In the final episode of Season 4, it’s revealed that Walt poisoned young Brock with the Lily of the Valley plant. Talk about a bombshell! Walt’s downward spiral is accelerating, and as Season 4 ends, he has irreversibly crossed a major line in his journey from Timid Good Guy to Bona fide Badass Motherfucker. Walt has officially broken bad, and we’re all shuddering. What kind of man would poison a 10-year-old kid? Or, more accurately, how could our beloved Walt be such a man?

But my question is this:

Why would Walt think that Jesse would think that Gus would poison Brock?

I realize you probably feel like you need a protractor and some scratch paper to fully comprehend that question, but follow me closely. Here it is again:

Why would Walt think that Jesse would think that Gus would poison Brock?

In my discussion with fellow BB fans, the consensus is that, in not so many words, “Walt’s turned into a bad guy; he’s crossed the line, and his ego is overshadowing his original intentions, and he’s becoming evil, and…”

Yada yada yada. I get all that. Somebody’s even put together a video attempting to explain the final episode. And while I’m totally on board with the result of the Lily reveal, I have a serious problem with its setup. The logic doesn’t work, from what I remember watching.


Why would Walt think that Jesse would think that Gus would poison Brock?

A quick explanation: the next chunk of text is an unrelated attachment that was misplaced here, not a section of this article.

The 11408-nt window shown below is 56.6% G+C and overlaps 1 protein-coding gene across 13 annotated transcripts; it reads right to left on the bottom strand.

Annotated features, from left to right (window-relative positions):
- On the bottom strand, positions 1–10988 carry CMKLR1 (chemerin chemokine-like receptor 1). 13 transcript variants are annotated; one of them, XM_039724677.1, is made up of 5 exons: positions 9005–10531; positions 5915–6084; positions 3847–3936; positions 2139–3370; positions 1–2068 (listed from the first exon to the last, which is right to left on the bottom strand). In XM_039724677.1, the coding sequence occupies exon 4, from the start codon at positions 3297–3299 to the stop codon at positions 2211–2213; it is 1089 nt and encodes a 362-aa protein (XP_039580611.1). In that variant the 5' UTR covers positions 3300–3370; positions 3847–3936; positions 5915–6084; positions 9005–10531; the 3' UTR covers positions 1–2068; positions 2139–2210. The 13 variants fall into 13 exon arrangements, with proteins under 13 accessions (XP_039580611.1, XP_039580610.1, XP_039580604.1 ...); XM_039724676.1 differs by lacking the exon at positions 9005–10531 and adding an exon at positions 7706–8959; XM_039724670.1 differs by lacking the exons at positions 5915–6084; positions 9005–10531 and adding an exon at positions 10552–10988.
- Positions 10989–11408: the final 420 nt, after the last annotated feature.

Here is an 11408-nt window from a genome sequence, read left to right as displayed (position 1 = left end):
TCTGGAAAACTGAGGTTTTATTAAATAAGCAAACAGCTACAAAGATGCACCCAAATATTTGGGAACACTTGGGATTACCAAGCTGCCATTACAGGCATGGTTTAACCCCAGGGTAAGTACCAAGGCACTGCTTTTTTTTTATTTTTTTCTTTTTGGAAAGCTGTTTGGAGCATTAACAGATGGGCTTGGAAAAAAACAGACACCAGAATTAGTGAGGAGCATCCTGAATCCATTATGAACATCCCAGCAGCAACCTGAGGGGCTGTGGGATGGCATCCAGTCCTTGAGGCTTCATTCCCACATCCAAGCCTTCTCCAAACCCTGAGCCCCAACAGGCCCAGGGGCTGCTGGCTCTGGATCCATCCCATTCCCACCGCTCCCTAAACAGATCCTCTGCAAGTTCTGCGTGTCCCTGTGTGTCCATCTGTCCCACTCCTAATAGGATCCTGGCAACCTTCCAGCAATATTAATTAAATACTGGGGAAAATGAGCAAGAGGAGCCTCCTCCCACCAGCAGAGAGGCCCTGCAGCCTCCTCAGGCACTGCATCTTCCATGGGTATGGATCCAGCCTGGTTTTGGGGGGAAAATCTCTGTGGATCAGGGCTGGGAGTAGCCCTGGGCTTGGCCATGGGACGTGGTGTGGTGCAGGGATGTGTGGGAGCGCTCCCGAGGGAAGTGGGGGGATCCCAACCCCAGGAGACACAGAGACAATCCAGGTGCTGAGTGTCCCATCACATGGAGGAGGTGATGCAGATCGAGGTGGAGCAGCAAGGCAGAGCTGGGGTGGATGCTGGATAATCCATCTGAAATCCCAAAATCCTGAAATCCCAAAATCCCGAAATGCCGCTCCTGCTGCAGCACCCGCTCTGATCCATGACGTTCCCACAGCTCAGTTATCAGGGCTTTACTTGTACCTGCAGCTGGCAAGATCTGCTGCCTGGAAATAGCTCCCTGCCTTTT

Recall that in the last couple episodes of Season 4, things are coming to a head, and Walt’s priority is KILLING GUS. Remember? Walt believes Gus has put a hit on Hank, and subsequently the rest of his family. So Walt has been trying to persuade Jesse get close to Gus and poison him with the ricin-tainted cigarette. When Walt learns that Jesse’s refused to go through with the deed, he finds himself at the end of his rope, resorting to explosives. (Which ultimately work, I should add.)

But let’s back up.

Walt’s pissed off at Jesse for not having the balls to kill Gus. Walt pleads with Jesse, reminding him that Gus has already killed the kid on the bike, and has slit throats of people with boxcutters. Walt reminds Jesse that Gus is a monster, and that they are ultimately going to DIE if they don’t kill him first. Him or us, in the spirit of any good western.

Still with me? Good. Now:

This is where we can deduce that Walt resorted to poisoning young Brock. I think Walt’s logic is supposed to be that if he poisons Brock, he can use some smoke and mirrors to manipulate Jesse into thinking that Gus poisoned Brock. And if Jesse believes Gus poisoned Brock, then Jesse would finally be convinced that Gus is a monster, and Jesse would therefore turn his allegiance back to Walt.